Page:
SPLUS Library: Advanced functions

One of the main methods for improving the efficiency of a function is to avoid

using loops which are very slow and inefficient. On this page we will show a number of ways

to avoid using loops by vectorizing the functions. We will cover the following topics:

The apply function The lapply function The sapply function The tapply function The sweep function The column functions The row functions Miscellaneous

## The apply function

Applies a function to sections of an array and returns the results in an array.

apply(array, margin, function, ...)

Note that an array in SPLUS is a very generic data type; it is a general structure of up to eight dimensions. For specific dimesions there are special names for the structures. A zero dimensional array is a scalar or a point; a one dimensional array is a vector; and a two dimensional array is a matrix. The

marginargument is used to specify which margin we want to apply the function to and which margin we wish to keep. If the array we are using is a matrix then we can specify the margin to be either 1 (apply the function to the rows) or 2 (apply the function to the columns). Thefunctioncan be any function that is built in or user defined. The … after the function refers to any other arguments that is passed to the function being used. Note that in R theapplyfunction internally uses a loop so perhaps one of the other apply functions would be a better choice if time and efficiency is very important.

mat1 [,1] [,2] [,3] [,4] [1,] 1 1 1 1 [2,] 2 2 2 2 [3,] 3 3 3 3 [4,] 4 4 4 4 #row sums of mat1apply(mat1, 1, sum)[1] 4 8 12 16 #column sums of mat1apply(mat1, 2, sum)[1] 10 10 10 10

#using a user defined functionsum.plus.2 #using the sum.plus.2 function on the rows of mat1apply(mat1, 1, sum.plus.2)[1] 6 10 14 18 #the function can be defined inside the apply function #note the lack of curly bracketsapply(mat1, 1, function(x) sum(x) + 2)[1] 6 10 14 18

#generalizing the function to add any number to the sum #add 3 to the row sumsapply(mat1, 1, function(x, y) sum(x) + y, y=3)[1] 7 11 15 19 #add 5 to the column sumsapply(mat1, 2, function(x, y) sum(x) + y, y=5)[1] 15 15 15 15

## The lapply function

Applies a function to elements in a list and returns the results in a list.

lapply(list, function, ...)

The

lapplyfunction becomes especially useful when dealing with data frames. In SPLUS and R the data frame is considered a list and the variables in the data frame are the elements of the list. We can therefore apply a function to all the variables in a data frame by using thelapplyfunction. Note that unlike in theapplyfunction there is no margin argument since we are just applying thefunctionto each component of thelist. Note: One of the differences between SPLUS and R is in the default naming convention for variables in a data frame created from a matrix. In SPLUS the default names are created using the name of the matrix whereas in R the variables are always names X1, X2, etc.

#creating a data frame using mat1mat1.df #output from SPLUS mat1.1 mat1.2 mat1.3 mat1.4 1 1 1 1 1 2 2 2 2 2 3 3 3 3 3 4 4 4 4 4 #in the data frame mat1.df the varibles mat1.1 - mat1.4 are elements of the list mat1.df #these variables can thus be accessed by lapplyis.list(mat1.df)[1] T #obtaining the sum of each variable in mat1.dflapply(mat1.df, sum)$mat1.1: [1] 10 $mat1.2: [1] 10 $mat1.3: [1] 10 $mat1.4: [1] 10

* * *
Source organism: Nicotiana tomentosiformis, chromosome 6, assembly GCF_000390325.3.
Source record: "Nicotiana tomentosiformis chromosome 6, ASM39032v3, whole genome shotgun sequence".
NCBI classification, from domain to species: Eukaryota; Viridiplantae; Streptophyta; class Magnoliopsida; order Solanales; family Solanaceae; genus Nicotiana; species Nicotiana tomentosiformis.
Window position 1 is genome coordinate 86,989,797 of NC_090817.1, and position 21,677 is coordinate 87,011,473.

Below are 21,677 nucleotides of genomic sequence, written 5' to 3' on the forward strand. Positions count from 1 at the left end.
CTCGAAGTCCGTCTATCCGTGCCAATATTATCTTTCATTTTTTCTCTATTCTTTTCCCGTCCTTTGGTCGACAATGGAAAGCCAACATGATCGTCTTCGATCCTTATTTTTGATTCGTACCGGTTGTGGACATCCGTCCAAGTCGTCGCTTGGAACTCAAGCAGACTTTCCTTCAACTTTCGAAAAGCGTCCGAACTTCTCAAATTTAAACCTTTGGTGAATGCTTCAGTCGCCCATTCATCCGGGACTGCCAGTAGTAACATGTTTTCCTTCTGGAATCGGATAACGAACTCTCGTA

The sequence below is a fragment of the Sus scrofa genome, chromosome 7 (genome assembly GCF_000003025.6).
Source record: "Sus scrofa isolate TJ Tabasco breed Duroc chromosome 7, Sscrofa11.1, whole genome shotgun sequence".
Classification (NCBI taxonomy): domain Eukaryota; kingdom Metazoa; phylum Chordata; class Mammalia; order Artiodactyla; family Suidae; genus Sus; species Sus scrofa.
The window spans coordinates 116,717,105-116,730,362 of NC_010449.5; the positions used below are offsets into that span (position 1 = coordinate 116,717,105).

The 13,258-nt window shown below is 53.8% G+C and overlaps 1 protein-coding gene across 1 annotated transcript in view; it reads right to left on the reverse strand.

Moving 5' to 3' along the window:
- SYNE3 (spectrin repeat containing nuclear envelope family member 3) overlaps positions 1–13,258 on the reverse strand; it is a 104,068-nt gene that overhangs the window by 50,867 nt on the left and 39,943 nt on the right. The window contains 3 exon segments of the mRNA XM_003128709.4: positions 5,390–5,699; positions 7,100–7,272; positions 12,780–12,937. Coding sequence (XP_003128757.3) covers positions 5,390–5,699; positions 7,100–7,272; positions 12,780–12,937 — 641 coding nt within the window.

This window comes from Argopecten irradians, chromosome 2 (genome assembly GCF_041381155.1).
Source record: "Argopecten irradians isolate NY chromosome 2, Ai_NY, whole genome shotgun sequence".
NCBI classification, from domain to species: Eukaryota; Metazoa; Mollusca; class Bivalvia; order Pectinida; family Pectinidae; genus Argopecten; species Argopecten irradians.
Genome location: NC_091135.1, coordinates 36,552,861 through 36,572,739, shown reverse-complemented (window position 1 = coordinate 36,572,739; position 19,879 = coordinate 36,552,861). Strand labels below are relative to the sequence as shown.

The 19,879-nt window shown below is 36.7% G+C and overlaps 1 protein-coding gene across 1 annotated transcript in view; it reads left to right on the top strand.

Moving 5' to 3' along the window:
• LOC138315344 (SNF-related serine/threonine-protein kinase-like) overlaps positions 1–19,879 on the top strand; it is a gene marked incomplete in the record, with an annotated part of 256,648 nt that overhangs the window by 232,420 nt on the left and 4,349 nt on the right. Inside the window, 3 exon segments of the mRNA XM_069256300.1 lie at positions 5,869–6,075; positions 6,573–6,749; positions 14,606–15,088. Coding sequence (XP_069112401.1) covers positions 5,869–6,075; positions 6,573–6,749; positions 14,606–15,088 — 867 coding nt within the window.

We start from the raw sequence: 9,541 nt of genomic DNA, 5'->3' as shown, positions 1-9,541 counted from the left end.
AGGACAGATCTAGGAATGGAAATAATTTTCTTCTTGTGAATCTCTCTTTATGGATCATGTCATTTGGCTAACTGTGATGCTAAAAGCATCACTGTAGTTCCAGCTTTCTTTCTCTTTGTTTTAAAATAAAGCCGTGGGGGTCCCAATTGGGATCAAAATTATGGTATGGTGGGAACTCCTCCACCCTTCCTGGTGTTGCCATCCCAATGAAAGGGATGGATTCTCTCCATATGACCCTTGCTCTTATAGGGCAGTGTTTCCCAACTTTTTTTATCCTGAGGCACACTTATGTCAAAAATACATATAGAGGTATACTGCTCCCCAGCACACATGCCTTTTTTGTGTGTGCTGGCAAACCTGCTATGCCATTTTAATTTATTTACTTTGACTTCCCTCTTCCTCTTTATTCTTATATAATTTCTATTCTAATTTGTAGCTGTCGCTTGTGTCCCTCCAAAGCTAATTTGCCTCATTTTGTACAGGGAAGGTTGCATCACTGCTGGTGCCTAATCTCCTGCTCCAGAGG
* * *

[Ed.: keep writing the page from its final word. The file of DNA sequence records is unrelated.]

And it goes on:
Verifying that the results are stored in a list, obtaining the names of the elements in the result list and displaying the first element of the result list.

#storing the results of the lapply function in the list yy #verifying that y is a listis.list(y)[1] T #names of the elements in ynames(y)[1] "mat1.1" "mat1.2" "mat1.3" "mat1.4" #displaying the first elementy[[1]][1] 10y$mat1.1[1] 10

Just like in the

applyfunction we can use any built in or user defined function and we can define the function to be used inside thelapplyfunction.

#user defined function with multiple arguments #function defined inside the lapply function #displaying the first two results in the listy1 $mat1.1: [1] 15 $mat1.2: [1] 15

## The sapply function

Applies a function to elements in a list and returns the results in a vector, matrix or a list.

sapply(list, function, ..., simplify)

When the argument

simplify=F then thesapplyfunction returns the results in a list just like thelapplyfunction. However, when the argumentsimplify=T, the default, then thesapplyfunction returns the results in a simplified form if at all possible. If the results are all scalars thensapplyreturns a vector. If the results are all of the same length thensapplywill return a matrix with a column for each element inlistto whichfunctionwas applied.

y2 mat1.1 mat1.2 mat1.3 mat1.4 15 15 15 15is.vector(y2)[1] F #there is a problem with a vector has names associated #with each component so we will remove the namesnames(y2) [1] Ty2[1] 15 15 15 15

## The tapply function

Applies a function to each cell of a ragged array.

tapply(array, indicies, function, ..., simplify)

The

functionis applied to each of the cells which are defined by the categorical variables listed in argumentindicies. If the results of applyingfunctionto each cell is a single number then the results are returned in a multi-way array which has as many dimensions as there are components in the argumentindicies. For example, if the argumentindicies= c(gender, employed) then the result will be a 2 by 2 matrix with rows defined by male, female and columns defined by employed, unemployed. If the results are not a single value then the results are in a list with an dim attribute which means that it prints like a list but the user access the components by using subscripts like in an array.

#creating the data set with two categorical variablesx1 [1] 0.83189832 0.93558412 0.59623797 0.71544196 0.79925238 0.44859140 [7] 0.03347409 0.62955913 0.97507841 0.71243195 0.58639700 0.43562781 [13] 0.23623549 0.97273216 0.72284040 0.25412129cat1 [1] 1 2 3 4 1 2 3 4 1 2 3 4 1 2 3 4cat2 [1] 1 1 1 1 1 1 1 1 2 2 2 2 2 2 2 2mat2.df x1 cat1 cat2 1 0.9574315 1 1 2 0.1163076 2 1 3 0.6661923 3 1 4 0.8265729 4 1 5 0.6701039 1 1 6 0.1478860 2 1 7 0.8537499 3 1 8 0.9993158 4 1 9 0.4189768 1 2 10 0.8830733 2 2 11 0.6114867 3 2 12 0.3111015 4 2 13 0.8834808 1 2 14 0.3606836 2 2 15 0.7056246 3 2 16 0.8052925 4 2tapply(mat2.df$x1, mat2.df$cat1, mean)1 2 3 4 0.7324982 0.3769876 0.7092634 0.7355707tapply(mat2.df$x1, list(mat2.df$cat1, mat2.df$cat2), mean)1 2 1 0.8137677 0.6512288 2 0.1320968 0.6218785 3 0.7599711 0.6585556 4 0.9129443 0.5581970